Find Home Care
There’s No Place Like Home
Good news: today there are more options than ever for seniors who are starting to find daily living more challenging. No longer does such a circumstance mean one must leave their home to find help. Today the help can come to them — in their own home. And, as an added benefit, home care is a more cost-effective alternative to hospital care or other institutional care. Perhaps that’s why, increasingly, older people are choosing to live independent lives and take advantage of home care services.
With home care service, the person in need receives health care or personal care services in their home with the assistance of a home care agency. Services are available to people of all ages, and the frequency of visits can depend on the need: daily, weekly, monthly, or even hourly up to 24-hours a day. Services can include medical and non-medical care such as assistance with shopping, laundry, meals, and companionship.
Features of Home Care and Services
Home care agencies provide a variety of services for seniors, far too many to list here, but some services include:
- In-home health care, (checkups, wellness visits, physical therapy)
- Help with the activities of daily living (eating, bathing, grooming)
- Housekeeping services
- Laundry services
- Dressing assistance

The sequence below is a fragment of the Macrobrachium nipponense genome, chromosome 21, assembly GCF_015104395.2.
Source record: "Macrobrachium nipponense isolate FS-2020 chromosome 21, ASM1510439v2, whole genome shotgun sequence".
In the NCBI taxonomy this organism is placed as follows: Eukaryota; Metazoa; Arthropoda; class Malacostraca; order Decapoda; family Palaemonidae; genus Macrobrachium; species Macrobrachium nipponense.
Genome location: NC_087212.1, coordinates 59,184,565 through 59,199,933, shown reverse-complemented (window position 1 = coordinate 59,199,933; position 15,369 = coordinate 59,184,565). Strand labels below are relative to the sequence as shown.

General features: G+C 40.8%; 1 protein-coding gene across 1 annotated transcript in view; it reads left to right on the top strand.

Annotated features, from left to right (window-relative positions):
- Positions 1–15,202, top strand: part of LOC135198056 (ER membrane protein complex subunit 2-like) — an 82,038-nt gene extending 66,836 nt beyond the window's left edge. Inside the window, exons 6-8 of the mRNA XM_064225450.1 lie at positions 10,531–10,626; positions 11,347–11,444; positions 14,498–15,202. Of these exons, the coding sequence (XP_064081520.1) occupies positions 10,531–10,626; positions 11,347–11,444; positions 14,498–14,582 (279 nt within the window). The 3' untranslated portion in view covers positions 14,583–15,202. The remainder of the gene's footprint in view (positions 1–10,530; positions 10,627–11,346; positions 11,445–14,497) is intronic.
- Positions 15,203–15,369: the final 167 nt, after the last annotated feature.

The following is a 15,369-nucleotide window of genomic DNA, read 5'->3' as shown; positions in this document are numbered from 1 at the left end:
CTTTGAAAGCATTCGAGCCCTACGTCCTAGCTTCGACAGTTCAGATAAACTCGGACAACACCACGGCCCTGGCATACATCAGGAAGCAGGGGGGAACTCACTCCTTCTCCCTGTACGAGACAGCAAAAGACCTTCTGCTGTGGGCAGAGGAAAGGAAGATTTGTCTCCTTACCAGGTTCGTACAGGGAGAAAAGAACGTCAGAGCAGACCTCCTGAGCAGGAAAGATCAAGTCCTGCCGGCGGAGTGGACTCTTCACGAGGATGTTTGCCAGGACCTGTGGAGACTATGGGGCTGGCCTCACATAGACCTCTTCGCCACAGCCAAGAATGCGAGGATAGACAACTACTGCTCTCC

- Meal provision
- Errand running
- Grocery shopping
- Transportation services
Medicare and Medicaid may cover the cost of senior home health services when certain criteria are met. However, non-medical home care services, as outlined above usually require private pay only.
For patients who are participating in Medicare Advantage plans, senior home medical care may require a deductible or co-pay. For more in-depth information about Medicare visit www.medicare.gov.
To get an accurate estimate of the cost of particular senior home care and in-home senior services, contact the services listed on AlternativesforSeniors.com and inquire. A friendly associate will gladly assist you.
Other types of senior care exist in addition to home care. For seniors who may need a higher level of care, there are independent living options, such as retirement communities, senior apartments, and adult day care centers; assisted living facilities, such as residential care, continuing care communities, nursing and rehab centers; hospice care; and care for patients with Alzheimer’s disease or dementia.